3. Results and Discussion

Figure 1(a) illustrates the XRD profiles of the annealed thin film grown on fused quartz and the standard ICSD 04-1144. As indexed in the figure, all main diffraction peaks of the obtained film deposited on fused quartz agree well with the data for Y3Al5O12. It indicates that the phase of YAG host is formed in the thin films and lanthanide ion doping has a little effect on the YAG phase formation. Meanwhile, the XRD profile of the film on silicon is dominated by the Si (400) peak (not shown here), suggesting that the film grown on Si is either amorphous or poorly crystallized. Figure 1(b) shows the EDX profile of the film grown on Si substrate; elements of the host material and doping ions are identified. Morphology of the films has been characterized using SPM and SEM. The morphology of the film grown on Si is consisted of small crystallites with the size of 50 nm on average, which is consistent to the structure measured by XRD. It is well known that the interdiffusion usually occurs between oxide and Si during PLD and postthermal treatment, which has a great effect on the crystallinity of oxide films grown on Si. More details will be studied with transmission electron microscopy and X-ray photoemission spectroscopy, similar to our previous study on oxide-based thin film [11, 12]. The surface roughness is about 20 nm, and the thickness is about 170 nm measured from the cross-sectional view of SEM. The film is highly transparent with transmittance over 84%.

587036.fig.001
Figure 1: (a) XRD patterns of YAG: Ce3+, Yb3+ thin film deposited on fused quartz, and the bars represent the diffraction pattern of the standard YAG phase. (b) EDX profile; (c) SPM image; (d) SEM image of YAG: Ce3+, Yb3+ thin film deposited on silicon substrate.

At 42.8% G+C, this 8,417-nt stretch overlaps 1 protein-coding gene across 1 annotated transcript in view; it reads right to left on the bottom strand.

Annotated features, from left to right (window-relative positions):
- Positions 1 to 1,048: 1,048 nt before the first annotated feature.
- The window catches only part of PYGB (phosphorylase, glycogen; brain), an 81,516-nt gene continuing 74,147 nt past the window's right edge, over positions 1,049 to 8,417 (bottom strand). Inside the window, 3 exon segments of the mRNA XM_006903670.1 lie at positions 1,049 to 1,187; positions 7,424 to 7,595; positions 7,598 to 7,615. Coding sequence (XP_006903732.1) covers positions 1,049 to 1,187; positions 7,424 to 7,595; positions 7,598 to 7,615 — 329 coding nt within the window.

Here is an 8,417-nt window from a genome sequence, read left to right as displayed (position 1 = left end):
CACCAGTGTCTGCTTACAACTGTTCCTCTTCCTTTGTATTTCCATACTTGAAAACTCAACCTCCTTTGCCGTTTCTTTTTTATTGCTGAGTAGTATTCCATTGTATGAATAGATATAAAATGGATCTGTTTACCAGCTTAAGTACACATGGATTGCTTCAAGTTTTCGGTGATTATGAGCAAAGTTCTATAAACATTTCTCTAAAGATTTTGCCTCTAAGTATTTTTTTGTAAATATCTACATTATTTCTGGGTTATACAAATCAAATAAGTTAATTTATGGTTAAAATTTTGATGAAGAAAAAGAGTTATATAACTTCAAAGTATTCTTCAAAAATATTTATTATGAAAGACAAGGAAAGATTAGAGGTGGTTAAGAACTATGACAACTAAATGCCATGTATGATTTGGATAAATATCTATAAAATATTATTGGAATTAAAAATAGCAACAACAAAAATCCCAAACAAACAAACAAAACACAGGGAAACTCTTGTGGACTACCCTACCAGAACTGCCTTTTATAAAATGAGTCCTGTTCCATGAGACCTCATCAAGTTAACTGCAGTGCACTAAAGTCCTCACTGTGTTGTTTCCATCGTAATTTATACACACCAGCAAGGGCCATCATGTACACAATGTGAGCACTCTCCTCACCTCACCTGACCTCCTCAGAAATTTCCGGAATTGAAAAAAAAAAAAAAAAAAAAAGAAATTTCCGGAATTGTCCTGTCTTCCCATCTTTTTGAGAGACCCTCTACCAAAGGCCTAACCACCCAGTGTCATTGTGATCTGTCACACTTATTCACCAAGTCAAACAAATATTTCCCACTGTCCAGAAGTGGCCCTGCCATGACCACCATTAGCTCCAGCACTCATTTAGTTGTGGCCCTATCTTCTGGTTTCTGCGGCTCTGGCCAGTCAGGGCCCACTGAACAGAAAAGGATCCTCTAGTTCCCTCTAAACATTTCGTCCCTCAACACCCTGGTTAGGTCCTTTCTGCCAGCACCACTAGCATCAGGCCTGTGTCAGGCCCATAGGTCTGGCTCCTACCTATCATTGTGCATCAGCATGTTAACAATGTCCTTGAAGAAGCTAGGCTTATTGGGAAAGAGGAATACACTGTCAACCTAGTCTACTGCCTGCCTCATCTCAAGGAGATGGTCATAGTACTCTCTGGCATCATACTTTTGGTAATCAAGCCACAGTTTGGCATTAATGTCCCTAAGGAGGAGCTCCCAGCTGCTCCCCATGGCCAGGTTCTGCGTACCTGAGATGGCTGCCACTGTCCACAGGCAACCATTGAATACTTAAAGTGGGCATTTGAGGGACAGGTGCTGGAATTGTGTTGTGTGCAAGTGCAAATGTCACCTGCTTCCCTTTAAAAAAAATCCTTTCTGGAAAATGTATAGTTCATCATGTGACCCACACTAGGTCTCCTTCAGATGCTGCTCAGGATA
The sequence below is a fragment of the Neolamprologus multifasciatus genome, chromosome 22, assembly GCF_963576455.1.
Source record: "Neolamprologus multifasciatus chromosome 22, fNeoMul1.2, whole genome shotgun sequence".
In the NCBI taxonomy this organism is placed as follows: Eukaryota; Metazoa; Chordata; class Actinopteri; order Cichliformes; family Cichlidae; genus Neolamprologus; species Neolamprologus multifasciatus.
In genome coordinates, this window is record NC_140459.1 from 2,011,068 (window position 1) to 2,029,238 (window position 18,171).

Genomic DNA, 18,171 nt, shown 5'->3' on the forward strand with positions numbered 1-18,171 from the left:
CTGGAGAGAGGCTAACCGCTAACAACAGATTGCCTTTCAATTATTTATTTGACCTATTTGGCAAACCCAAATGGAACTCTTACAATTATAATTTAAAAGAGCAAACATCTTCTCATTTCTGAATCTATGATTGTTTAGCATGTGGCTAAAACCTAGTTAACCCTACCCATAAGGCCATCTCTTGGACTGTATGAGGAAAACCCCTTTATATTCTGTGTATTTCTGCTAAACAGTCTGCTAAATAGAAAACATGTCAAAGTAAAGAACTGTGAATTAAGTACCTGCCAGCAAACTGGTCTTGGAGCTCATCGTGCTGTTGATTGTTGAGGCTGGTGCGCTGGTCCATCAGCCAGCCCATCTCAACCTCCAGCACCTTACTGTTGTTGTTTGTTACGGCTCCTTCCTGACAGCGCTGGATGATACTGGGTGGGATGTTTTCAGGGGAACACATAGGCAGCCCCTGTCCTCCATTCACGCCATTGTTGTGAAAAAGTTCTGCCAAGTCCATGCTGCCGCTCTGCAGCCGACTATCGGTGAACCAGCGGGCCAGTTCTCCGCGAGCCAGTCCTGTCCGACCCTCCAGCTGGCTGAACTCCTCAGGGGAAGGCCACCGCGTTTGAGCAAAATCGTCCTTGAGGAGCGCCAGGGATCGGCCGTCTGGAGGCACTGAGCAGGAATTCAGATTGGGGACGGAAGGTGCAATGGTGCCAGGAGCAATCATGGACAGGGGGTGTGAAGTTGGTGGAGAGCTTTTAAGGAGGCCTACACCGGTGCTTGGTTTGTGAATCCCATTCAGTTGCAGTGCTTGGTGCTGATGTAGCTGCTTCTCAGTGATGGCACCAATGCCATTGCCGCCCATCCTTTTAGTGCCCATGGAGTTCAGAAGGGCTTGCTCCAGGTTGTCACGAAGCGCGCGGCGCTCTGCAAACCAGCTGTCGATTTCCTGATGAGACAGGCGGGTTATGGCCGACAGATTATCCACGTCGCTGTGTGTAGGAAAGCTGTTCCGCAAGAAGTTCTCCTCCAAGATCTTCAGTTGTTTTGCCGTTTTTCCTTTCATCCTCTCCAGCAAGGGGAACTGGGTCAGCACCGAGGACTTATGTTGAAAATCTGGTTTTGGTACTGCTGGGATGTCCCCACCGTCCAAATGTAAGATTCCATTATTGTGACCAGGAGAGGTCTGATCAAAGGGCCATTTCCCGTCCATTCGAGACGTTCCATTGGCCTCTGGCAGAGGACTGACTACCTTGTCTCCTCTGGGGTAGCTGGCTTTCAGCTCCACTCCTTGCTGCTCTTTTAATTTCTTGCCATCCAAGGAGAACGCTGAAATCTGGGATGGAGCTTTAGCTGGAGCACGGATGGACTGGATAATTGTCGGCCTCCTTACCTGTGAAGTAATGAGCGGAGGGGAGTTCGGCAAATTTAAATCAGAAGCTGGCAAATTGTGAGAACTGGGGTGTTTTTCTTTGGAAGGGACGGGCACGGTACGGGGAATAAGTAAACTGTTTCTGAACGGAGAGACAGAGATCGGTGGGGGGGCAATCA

The photoluminescence (PL) emission and excitation spectra of YAG: Ce3+, Yb3+ are presented in Figure 2. In Figure 2(a), the excitation bands monitoring at 530 nm emission of Ce3+ and 1030 nm emission of Yb3+ are broad, where the peaks are centered at around 340 nm and 450 nm, respectively. This observation implies that the energy transfer from the 5d levels of Ce3+ to the level of Yb3+ is occurred upon the excitation with a visible photon. The excitation band located at 340 nm is attributed to the transition between 4f and level of Ce3+. Earlier study showed that [13] YAG singly doped with Pr3+ could exhibit downconversion. However, the reported excitation and emission are limited at discrete wavelengths; thus, the usefulness is reduced due to the narrow bands. Comparatively, the fabricated thin film that shows a broader excitation band ranging from 400 to 485 nm (FWHM ~ 40 nm) is presented in Figure 2, which is largely ascribed to the transition of Ce3+. The obtained results are also coincided with the previous work done by Liu et al. which indicated that Ce3+-Yb3+ pairs may produce broader bandwidth in excitation compared with other Re3+-Yb3+ (Re = Tb, Tm, and Pr) codoped materials [5].

fig2
Figure 2: (a) PLE spectra of Ce3+ emission and the Yb3+ emission of YAG: Ce3+, Yb3+ thin film. Normalized visible-NIR PL spectra of YAG: Ce3+, Yb3+ thin film on (b) silicon wafer and (c) fused quartz.

The normalized PL spectra of the phosphor in both visible and NIR wavelength range by 450 nm excitation are plotted in Figures 2(b) and 2(c). It should be pointed out that the absolute PL intensity in different wavelength range cannot be compared since the emission spectra in the visible range and NIR range were recorded by different photomultipliers (PMTs). The emission band peaked at ~530 nm is ascribed to the transition of Ce3+ from to , while the emission located at 1030 nm is due to the transition of Yb3+. Two weak shoulders on both sides of the characteristic NIR emission are assigned to the transitions among different stark levels of Yb3+ (, ), as illustrated in Figure 3. The PL emission spectra of the films on both substrates show almost identical characteristics, including the emission peaks and bandwidth in the NIR range. It suggests that both of the two phosphor films with different crystalline form can play a role in converting high-energy photons in the solar spectrum to NIR photons. However, the PL intensity differs for the films grown on quartz and Si substrates under identical excitation condition, which could be ascribed to the different structure and interface of the films grown on different substrates as the above mentioned. It is worth to note that the emission in the NIR range cannot be observed in Yb3+ singly doped YAG samples excited by 450 nm, which further validates the hypothesis of the energy transfer from Ce3+ to Yb3+.